Make business tax deductions work for you

by Sandra Beckwith
updated May 11, 2023 ·  3min read

Small businesses never want to leave money on the table, whether negotiating a contract, setting prices, or filing taxes. That's why it's essential to understand what business deductions you're entitled to when filing your taxes. You probably know about some—office equipment and consulting fees, for example—but others are less obvious.

A woman in an apron stands in front of shelves of merchandise while working on her iPad.

These six lesser-known small business deductions will help make your company more profitable and competitive.

1. Petty cash

"I thought I was pretty diligent in covering for deductions, especially since I consulted with a tax professional from the onset. But because of the nature of my business, he didn't suggest deductions for petty cash, and I didn't think I'd ever need them," says Jesse Silkoff, founder of MyRoofingPal.

As the business grew, though, Silkoff was spending more and more from petty cash for office supplies and morale boosters that included doughnuts, pizza, balloons, and birthday cake. By establishing a voucher system that allows the company to keep detailed records on how the monthly $200 petty cash is spent, Silkoff can now claim the expenses on the company's taxes.

2. Banking fees

Business account bank charges that include monthly maintenance, ATM, and transaction fees are business deductions.

"Depending on your bank, these little monthly charges can eat up a portion of your overall profit for the year. Writing them off on your taxes as a miscellaneous expense is just one way to recoup some of the costs," says banking writer Cassidy Horton.

3. Healthcare insurance premiums

You can deduct insurance premiums for employees, yourself and covered family members, and Medicare Parts B and D plus supplemental insurance.

In addition to this, any contributions you make to employees' health savings accounts are deductible.

4. Certain utilities

Home-based self-employed media creatives such as publicists, writers, producers, and advertising professionals can deduct a portion of cable TV costs because they're required to keep tabs on trends.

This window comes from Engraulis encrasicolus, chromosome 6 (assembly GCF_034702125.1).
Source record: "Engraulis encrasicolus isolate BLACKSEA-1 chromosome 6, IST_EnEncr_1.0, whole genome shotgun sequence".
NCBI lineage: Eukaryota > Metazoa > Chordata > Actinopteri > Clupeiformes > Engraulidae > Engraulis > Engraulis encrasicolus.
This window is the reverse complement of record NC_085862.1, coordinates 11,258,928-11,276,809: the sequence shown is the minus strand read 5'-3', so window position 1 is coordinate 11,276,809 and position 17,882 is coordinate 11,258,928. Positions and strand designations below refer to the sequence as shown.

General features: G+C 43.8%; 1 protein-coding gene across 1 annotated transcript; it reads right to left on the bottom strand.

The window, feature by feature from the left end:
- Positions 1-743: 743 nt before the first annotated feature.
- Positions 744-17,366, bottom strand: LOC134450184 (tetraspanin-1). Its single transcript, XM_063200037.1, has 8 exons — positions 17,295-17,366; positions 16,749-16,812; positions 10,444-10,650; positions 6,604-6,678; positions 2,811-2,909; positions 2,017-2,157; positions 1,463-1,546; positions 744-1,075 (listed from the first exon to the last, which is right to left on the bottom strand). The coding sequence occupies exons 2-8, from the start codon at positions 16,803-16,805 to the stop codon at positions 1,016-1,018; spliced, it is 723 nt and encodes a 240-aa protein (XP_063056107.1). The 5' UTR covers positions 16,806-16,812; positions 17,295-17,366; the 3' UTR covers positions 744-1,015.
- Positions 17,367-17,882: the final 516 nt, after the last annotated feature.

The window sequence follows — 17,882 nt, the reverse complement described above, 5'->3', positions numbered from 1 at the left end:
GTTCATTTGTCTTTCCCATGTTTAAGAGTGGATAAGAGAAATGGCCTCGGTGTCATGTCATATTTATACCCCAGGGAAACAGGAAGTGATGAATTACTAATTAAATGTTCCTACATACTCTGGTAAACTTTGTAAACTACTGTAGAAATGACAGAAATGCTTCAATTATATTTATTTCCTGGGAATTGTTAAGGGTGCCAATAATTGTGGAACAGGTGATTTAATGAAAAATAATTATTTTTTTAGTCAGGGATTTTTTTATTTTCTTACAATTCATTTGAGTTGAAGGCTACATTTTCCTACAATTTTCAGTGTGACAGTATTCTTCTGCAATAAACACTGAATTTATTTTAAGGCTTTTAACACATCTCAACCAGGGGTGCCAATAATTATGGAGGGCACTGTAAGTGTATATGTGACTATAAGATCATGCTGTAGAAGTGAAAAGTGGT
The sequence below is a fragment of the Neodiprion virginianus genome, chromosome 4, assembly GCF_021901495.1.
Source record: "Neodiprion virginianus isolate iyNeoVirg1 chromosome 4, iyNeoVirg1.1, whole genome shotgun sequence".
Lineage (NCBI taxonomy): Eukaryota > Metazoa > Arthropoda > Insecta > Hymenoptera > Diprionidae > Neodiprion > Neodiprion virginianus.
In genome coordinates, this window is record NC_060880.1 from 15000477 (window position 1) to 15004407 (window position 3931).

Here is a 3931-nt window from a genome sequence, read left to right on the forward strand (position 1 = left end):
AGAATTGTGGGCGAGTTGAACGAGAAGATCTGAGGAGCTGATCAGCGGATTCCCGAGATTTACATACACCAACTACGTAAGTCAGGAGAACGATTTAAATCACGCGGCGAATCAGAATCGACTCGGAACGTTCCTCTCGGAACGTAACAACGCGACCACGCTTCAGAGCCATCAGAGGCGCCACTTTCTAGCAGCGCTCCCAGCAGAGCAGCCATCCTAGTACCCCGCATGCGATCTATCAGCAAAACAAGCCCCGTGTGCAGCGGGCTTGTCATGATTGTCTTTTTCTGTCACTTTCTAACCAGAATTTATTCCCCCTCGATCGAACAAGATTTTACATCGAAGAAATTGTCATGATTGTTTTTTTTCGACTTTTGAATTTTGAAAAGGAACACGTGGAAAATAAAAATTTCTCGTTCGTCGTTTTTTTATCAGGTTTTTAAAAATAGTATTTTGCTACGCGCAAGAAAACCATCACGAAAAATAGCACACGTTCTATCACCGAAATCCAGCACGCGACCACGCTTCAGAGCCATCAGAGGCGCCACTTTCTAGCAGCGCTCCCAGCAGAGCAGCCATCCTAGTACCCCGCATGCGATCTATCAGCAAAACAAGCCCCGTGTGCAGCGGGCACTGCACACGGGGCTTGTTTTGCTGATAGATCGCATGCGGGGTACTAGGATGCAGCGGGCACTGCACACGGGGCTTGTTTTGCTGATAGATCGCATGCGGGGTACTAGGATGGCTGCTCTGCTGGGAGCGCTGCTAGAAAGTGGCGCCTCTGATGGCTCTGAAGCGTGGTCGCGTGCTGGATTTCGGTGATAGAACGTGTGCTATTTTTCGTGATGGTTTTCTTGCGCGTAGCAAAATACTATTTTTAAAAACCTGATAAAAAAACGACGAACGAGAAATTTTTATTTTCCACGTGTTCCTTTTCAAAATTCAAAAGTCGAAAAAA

"For freelancers, this can lead to savings of over 50% of the total cost of their cable bill for the year so it can make a real difference," says George Birrell, CPA.

Small business owners, in general, can also deduct their Internet costs, business phone line, and business mobile phone bill. "If you use your personal phone for business, you can deduct a portion of your phone bill depending on the percentage you use it for business versus personal use," says Michael Kern, a CPA and co-founder of KORE Talents Consulting.

5. Start-up expenses

The IRS allows you to deduct $5,000 in start-up expenses and $5,000 in organizational costs incurred before you officially opened your doors as long as those expenses are less than $50,000.

Start-up costs include those incurred creating an active business or investigating how you will create or acquire that business. Organizational costs include what you spend to form a corporation or partnership.

6. International travel using government per diem rates

Do you travel abroad for business? The U.S. State Department simplifies the meal and lodging expense deduction process by providing a per diem rate based on the city.

"I used to keep foreign currency receipts for every trip, then convert each one to U.S. dollars. It was a mess," says Kurt Perschke, owner of WebBabyShower. Thanks to a tip from his accountant, he now documents the cities and travel days, then uses the State Department's per-diem rates for the deductions. "I find they are much more than what I spend," he adds.

The best way to make sure you leverage all deductions available, including the more obvious ones, is to work with a professional. Your tax or accounting advisor will help your company get the most deductions while helping you avoid making costly do-it-yourself mistakes.

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Sandra Beckwith

About the Author

Sandra Beckwith

Sandra Beckwith has been writing for traditional and online publications since she sold her first magazine article while… Read more

This portion of the site is for informational purposes only. The content is not legal advice. The statements and opinions are the expression of the author, not LegalZoom, and have not been evaluated by LegalZoom for accuracy, completeness, or changes in the law.